Q. Who would have dreamed that the very odd suggestion of vinegar in water would actually work for heartburn? I tried several home remedies (including pickled ginger and ginger tea), but they didn’t help.
After a bad acid-reflux episode one night, I bit the bullet and swallowed 2 tablespoons of vinegar in 8 ounces of water. It took some time to get down, and it burned a little along the way, but I went back to bed and slept undisturbed for three hours. The next day, I drank some during the day and before bedtime and slept through the night. Last night was my second night of undisturbed sleep. Thank you so much for this suggestion!
Should one take vinegar and water as a preventative or only when heartburn is present? I also am a little concerned about what vinegar can do to one’s teeth. Can you address that, please?
A. We have mostly heard from people who use vinegar as a remedy for heartburn symptoms rather than as a preventive measure. The question about its effect on teeth is important. Vinegar, lemon juice and other acids can soften tooth enamel. Make sure not to brush the teeth for about an hour after you have consumed the vinegar. Otherwise, the toothbrush may abrade the softened enamel. Rinsing with plain water after drinking vinegar water will probably help protect the teeth somewhat.
Q. At 46, I’m approaching the time to decide how to treat my menopause. I know that hormone replacement is the usual recommendation, but I have read about the negative consequences of HRT.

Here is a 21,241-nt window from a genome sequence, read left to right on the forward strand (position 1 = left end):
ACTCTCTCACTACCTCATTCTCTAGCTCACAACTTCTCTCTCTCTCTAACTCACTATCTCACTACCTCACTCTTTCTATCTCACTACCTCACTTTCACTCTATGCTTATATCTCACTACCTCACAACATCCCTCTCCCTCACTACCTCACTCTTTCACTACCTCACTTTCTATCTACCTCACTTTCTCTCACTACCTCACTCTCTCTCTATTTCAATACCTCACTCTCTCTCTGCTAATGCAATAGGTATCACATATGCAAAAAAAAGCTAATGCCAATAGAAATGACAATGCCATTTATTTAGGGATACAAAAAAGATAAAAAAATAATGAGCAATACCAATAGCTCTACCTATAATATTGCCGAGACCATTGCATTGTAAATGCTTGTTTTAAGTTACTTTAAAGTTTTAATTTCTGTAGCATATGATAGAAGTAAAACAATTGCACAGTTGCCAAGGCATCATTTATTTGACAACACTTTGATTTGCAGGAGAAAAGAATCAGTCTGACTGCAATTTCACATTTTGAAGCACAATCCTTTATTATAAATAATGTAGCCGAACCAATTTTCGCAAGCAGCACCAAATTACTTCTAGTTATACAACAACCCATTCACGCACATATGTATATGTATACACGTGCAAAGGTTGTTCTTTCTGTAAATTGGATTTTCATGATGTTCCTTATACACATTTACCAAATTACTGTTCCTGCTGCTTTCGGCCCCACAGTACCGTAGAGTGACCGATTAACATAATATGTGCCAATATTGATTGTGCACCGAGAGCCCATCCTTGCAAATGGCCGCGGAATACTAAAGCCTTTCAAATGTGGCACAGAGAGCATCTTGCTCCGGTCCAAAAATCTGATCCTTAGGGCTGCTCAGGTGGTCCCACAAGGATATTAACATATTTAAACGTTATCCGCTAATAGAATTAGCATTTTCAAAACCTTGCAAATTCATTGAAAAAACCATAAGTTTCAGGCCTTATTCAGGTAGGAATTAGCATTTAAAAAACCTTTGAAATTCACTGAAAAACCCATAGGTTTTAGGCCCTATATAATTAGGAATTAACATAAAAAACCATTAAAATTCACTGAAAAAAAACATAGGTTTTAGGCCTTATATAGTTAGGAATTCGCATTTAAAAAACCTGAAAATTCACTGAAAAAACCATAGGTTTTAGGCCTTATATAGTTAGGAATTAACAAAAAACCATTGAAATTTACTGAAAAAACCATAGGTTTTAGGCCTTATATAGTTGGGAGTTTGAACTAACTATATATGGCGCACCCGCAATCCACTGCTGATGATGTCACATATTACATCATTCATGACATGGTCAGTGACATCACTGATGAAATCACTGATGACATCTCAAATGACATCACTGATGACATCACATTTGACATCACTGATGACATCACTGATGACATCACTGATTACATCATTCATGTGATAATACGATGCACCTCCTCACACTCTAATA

I would like to know more about natural treatments for the loss of hormones. In a nutshell, what is your advice for someone who wants to use a holistic medicinal approach to treating menopause?
A. Certain herbal medicines may well be helpful. A German study found a standardized black cohosh extract helpful against hot flashes in a double-blind, placebo-controlled trial (Evidence-Based Complementary and Alternative Medicine online, Dec. 23, 2012).
Pycnogenol, a product derived from maritime pine bark, also has been studied and found beneficial for sleep problems as well as hot flashes (Journal of Reproductive Medicine, January-February 2013).
Q. Actually, this is not a question but an answer. On your radio show, a caller with lactose intolerance asked about eating yogurt. I also am lactose-intolerant and have come up with a very good solution that I would like to share with you.
I buy lactase capsules, add a little bit of water and crush them with a mortar and pestle. They dissolve easily. I add this mixture to fresh yogurt and put it in the refrigerator for two hours. I can eat this without problems. I’ve also used this technique with cottage cheese.
A. Lactose intolerance results from a lack of the digestive enzyme lactase that breaks down milk sugar. Symptoms may include bloating, gas and diarrhea. Thanks for an interesting solution.
In their column, Joe and Teresa Graedon answer letters from readers. Write to them in care of this newspaper or email them via their Web site: www.PeoplesPharmacy.com. Their newest book is “Top Screwups Doctors Make and How to Avoid Them.”
2013 King Features Syndicate Inc.